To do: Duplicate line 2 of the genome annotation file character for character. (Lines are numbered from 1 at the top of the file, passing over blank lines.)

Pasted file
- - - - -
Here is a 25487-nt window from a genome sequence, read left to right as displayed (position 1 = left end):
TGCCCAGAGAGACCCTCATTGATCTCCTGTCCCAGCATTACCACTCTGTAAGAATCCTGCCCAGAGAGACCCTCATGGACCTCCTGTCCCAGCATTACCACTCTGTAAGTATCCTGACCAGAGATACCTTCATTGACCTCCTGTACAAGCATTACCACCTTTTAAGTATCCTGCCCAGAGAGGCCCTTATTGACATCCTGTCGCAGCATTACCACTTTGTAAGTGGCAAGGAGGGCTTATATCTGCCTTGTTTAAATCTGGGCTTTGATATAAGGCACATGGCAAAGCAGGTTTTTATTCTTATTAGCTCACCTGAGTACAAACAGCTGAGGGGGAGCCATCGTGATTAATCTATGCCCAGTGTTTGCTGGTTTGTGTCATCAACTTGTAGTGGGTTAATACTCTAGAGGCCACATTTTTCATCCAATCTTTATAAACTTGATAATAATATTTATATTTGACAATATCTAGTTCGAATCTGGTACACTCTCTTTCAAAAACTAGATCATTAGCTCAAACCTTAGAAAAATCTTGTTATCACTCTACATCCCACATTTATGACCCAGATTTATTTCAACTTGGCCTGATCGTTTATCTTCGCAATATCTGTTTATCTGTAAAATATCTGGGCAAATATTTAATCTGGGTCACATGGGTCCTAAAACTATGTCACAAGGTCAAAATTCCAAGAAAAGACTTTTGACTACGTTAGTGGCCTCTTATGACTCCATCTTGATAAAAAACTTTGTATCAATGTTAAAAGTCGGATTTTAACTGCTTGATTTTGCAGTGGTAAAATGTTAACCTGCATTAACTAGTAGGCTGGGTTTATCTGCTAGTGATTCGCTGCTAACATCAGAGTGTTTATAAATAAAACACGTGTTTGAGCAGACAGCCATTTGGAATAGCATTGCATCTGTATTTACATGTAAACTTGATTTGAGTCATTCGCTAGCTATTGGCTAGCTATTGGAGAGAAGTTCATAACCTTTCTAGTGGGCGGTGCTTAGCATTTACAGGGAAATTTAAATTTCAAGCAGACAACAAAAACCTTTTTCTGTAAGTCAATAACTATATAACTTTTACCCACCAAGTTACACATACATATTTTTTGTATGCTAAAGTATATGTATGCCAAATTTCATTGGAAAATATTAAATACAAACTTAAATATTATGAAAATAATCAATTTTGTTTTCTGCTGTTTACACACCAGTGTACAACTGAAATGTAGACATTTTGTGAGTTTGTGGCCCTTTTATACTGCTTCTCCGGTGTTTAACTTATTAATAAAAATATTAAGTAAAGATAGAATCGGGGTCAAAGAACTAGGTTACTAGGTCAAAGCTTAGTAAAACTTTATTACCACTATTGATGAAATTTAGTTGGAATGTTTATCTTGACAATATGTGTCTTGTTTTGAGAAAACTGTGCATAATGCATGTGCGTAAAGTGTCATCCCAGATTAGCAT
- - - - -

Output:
TGCCCAGAGAGACCCTCATTGATCTCCTGTCCCAGCATTACCACTCTGTAAGAATCCTGCCCAGAGAGACCCTCATGGACCTCCTGTCCCAGCATTACCACTCTGTAAGTATCCTGACCAGAGATACCTTCATTGACCTCCTGTACAAGCATTACCACCTTTTAAGTATCCTGCCCAGAGAGGCCCTTATTGACATCCTGTCGCAGCATTACCACTTTGTAAGTGGCAAGGAGGGCTTATATCTGCCTTGTTTAAATCTGGGCTTTGATATAAGGCACATGGCAAAGCAGGTTTTTATTCTTATTAGCTCACCTGAGTACAAACAGCTGAGGGGGAGCCATCGTGATTAATCTATGCCCAGTGTTTGCTGGTTTGTGTCATCAACTTGTAGTGGGTTAATACTCTAGAGGCCACATTTTTCATCCAATCTTTATAAACTTGATAATAATATTTATATTTGACAATATCTAGTTCGAATCTGGTACACTCTCTTTCAAAAACTAGATCATTAGCTCAAACCTTAGAAAAATCTTGTTATCACTCTACATCCCACATTTATGACCCAGATTTATTTCAACTTGGCCTGATCGTTTATCTTCGCAATATCTGTTTATCTGTAAAATATCTGGGCAAATATTTAATCTGGGTCACATGGGTCCTAAAACTATGTCACAAGGTCAAAATTCCAAGAAAAGACTTTTGACTACGTTAGTGGCCTCTTATGACTCCATCTTGATAAAAAACTTTGTATCAATGTTAAAAGTCGGATTTTAACTGCTTGATTTTGCAGTGGTAAAATGTTAACCTGCATTAACTAGTAGGCTGGGTTTATCTGCTAGTGATTCGCTGCTAACATCAGAGTGTTTATAAATAAAACACGTGTTTGAGCAGACAGCCATTTGGAATAGCATTGCATCTGTATTTACATGTAAACTTGATTTGAGTCATTCGCTAGCTATTGGCTAGCTATTGGAGAGAAGTTCATAACCTTTCTAGTGGGCGGTGCTTAGCATTTACAGGGAAATTTAAATTTCAAGCAGACAACAAAAACCTTTTTCTGTAAGTCAATAACTATATAACTTTTACCCACCAAGTTACACATACATATTTTTTGTATGCTAAAGTATATGTATGCCAAATTTCATTGGAAAATATTAAATACAAACTTAAATATTATGAAAATAATCAATTTTGTTTTCTGCTGTTTACACACCAGTGTACAACTGAAATGTAGACATTTTGTGAGTTTGTGGCCCTTTTATACTGCTTCTCCGGTGTTTAACTTATTAATAAAAATATTAAGTAAAGATAGAATCGGGGTCAAAGAACTAGGTTACTAGGTCAAAGCTTAGTAAAACTTTATTACCACTATTGATGAAATTTAGTTGGAATGTTTATCTTGACAATATGTGTCTTGTTTTGAGAAAACTGTGCATAATGCATGTGCGTAAAGTGTCATCCCAGATTAGCAT